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Patient Information

Croup in children

https://kingstonhospital.nhs.uk/information/croup-in-children

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This is for anyone looking after a child with croup.

What is croup?

Croup is a common, infectious childhood illness usually caused by a virus.  It mostly commonly affects children between 6 months and 5 years.

Croup can cause swelling of the upper airways, often around the voice box. This can make breathing difficult and noisy.

Croup is usually mild. Most children with croup will get better by themselves in three to seven days. Sometimes croup needs treatment.

What are the symptoms of croup?

The symptoms can include one or more of the following.

  • A barking cough (sometimes described as a ‘seal-like’ cough).
  • A hoarse or raspy voice.
  • A loud high-pitched noise when your child breathes in. This may happen all the time or just when they are upset.
  • Problems with breathing. This can be breathing faster than normal, or sucking in their chest when they breathe.
  • A high temperature (above 38 degrees C).
  • Symptoms are usually worse at night and better during the day.  It is common for symptoms to start in the middle of the night.
  • Symptoms usually peak after one to three days and then improve.  A mild but irritating cough may continue for a further week or so.
  • Some bacterial infections, for example tonsillitis, can cause similar symptoms.

What can I do if my child has signs of croup?

If your child displays signs of croup you can do the following.

  • Stay calm and try to keep your child calm.
  • Sit your child upright.
  • If they have a high temperature, treat them with paracetamol (for example Calpol) or ibuprofen (for example Nurofen).  Always follow instructions on the packet carefully, and do not exceed the recommended dose for their age group.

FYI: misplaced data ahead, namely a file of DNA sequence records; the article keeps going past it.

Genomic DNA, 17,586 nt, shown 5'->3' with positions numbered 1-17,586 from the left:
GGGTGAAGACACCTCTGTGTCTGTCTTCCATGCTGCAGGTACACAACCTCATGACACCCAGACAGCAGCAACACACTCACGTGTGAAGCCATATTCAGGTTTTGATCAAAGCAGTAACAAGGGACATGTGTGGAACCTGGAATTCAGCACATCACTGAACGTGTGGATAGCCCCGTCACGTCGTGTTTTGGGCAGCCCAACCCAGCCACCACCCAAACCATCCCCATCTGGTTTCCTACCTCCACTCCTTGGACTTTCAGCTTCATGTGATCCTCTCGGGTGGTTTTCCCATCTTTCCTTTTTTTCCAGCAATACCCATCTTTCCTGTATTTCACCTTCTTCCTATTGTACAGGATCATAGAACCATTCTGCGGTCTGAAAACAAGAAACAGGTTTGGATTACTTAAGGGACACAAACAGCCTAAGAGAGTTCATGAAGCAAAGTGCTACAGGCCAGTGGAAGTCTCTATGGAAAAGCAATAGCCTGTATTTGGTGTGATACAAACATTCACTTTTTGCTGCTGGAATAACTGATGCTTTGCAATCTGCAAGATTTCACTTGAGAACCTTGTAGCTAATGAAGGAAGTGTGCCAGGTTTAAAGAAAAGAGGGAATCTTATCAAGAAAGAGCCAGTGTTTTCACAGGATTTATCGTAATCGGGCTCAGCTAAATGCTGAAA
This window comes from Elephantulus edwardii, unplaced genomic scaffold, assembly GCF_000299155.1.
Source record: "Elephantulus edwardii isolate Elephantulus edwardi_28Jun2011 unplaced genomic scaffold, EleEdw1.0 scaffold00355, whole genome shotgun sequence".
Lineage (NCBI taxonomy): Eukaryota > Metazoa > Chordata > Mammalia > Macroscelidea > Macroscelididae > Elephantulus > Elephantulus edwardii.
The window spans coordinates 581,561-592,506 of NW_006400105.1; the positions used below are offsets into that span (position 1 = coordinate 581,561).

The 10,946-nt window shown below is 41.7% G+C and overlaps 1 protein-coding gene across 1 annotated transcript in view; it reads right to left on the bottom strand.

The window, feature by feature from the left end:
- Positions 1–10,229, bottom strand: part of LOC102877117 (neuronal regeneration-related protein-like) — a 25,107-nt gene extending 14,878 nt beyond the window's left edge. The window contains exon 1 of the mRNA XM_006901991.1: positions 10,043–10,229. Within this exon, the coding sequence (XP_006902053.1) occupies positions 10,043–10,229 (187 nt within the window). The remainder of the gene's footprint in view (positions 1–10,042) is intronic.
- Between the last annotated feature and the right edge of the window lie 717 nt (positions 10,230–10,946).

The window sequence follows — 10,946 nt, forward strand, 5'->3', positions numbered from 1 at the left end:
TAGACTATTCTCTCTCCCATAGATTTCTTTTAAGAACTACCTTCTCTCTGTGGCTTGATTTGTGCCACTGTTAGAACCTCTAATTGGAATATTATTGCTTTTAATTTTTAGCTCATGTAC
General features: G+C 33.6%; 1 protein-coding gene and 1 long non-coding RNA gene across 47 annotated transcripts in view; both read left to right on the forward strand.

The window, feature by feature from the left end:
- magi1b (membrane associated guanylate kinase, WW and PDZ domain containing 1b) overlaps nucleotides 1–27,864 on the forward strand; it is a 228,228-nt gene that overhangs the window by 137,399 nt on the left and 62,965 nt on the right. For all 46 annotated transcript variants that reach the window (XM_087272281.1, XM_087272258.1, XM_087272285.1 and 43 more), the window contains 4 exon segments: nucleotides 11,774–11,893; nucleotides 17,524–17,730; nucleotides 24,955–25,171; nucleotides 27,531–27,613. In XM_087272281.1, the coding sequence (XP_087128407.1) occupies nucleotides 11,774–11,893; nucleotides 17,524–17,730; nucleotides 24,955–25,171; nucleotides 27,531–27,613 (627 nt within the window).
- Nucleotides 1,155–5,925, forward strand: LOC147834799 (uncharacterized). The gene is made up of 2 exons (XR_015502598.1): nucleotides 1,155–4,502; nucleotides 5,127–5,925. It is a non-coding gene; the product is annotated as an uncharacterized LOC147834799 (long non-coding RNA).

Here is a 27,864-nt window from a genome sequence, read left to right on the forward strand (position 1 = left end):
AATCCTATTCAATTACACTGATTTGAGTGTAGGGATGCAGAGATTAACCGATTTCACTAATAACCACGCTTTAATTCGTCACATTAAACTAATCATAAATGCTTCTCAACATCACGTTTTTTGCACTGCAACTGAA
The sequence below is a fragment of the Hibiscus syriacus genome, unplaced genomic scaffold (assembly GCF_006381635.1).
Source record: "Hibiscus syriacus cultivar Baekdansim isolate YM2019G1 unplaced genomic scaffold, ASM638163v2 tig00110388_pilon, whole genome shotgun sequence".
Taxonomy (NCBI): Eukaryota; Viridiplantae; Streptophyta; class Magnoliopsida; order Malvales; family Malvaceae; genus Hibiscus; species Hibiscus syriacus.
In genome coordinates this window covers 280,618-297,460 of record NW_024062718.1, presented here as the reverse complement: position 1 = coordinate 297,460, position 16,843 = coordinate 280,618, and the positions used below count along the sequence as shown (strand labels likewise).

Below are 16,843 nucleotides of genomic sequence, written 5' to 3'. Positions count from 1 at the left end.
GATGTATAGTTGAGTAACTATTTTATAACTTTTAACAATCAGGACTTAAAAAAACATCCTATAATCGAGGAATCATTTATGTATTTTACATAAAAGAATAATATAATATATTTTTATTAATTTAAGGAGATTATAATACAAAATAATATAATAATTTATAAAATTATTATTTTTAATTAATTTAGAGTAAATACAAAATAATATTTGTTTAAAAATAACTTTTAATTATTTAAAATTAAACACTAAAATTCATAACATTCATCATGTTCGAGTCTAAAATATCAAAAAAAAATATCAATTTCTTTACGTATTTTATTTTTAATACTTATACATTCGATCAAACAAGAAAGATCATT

• Allow your child to drink to soothe their throat. Do not force them to drink.
  • Keep a close watch on your child. Seek medical attention if your child’s condition does not improve.

What is the treatment for croup?

Croup is caused by a virus so it cannot be treated with antibiotics.

Some children need medication (steroids) to help reduce the swelling and inflammation in their throats. Steroids are usually given by mouth in liquid form. 

We do not recommend using steam to treat croup. There is no evidence that it helps and it may burn your child’s face and throat.

When to get help

Make an urgent GP appointment or go to your nearest Emergency Department (A&E) if your child:
  • is breathing noisily even when they are not upset
  • is breathing quickly or sucking in their tummy when they breathe
  • is irritable, restless or extremely tired
  • has a persistent high temperature of 38 degrees C or above, even after you have treated them with paracetamol or ibuprofen
  • seems to be getting worse and you are worried
  • is under 6 months of age and has breathing difficulties or a high temperature. For babies aged under 3 months, a high temperature is above 38 degrees C. For babies aged 3 to 6 months a high temperature is above 39 degrees C.

Make an urgent GP appointment or go to your nearest Emergency Department (A&E) if your baby or child has any of these conditions.

When do I call 999?

Call 999 if you notice that your child:

  • is struggling to breathe
  • has skin or lips that start to look blue, grey or pale
  • is very sleepy and difficult to wake or suddenly unusually quiet or still
  • is drooling and finding it hard to swallow
  • suddenly has difficulty breathing and you think they are choking on something.

Call 999 if your child has any of these conditions.

More information


NHS information on croup
www.nhs.uk/conditions/croup/

NHS information on how to stop a child choking
www.nhs.uk/conditions/baby/first-aid-and-safety/first-aid/how-to-stop-a-child-from-choking/

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Croup in children - Kingston Hospital Download PDF


Contacts

Your GP
Paediatrics Admin Team, Monday to Friday, 9 am to 5 pm 020 8934 6403
khft@paediatricadmin@nhs.net

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Accessibility

Please contact the Patient Experience Team on 020 893 3850 if you need this information in a different format.
For detailed information on accessibility at Kingston Hospital visit Kingston Hospital AccessAble (https://www.accessable.co.uk/kingston-hospital-nhs-foundation-trust).


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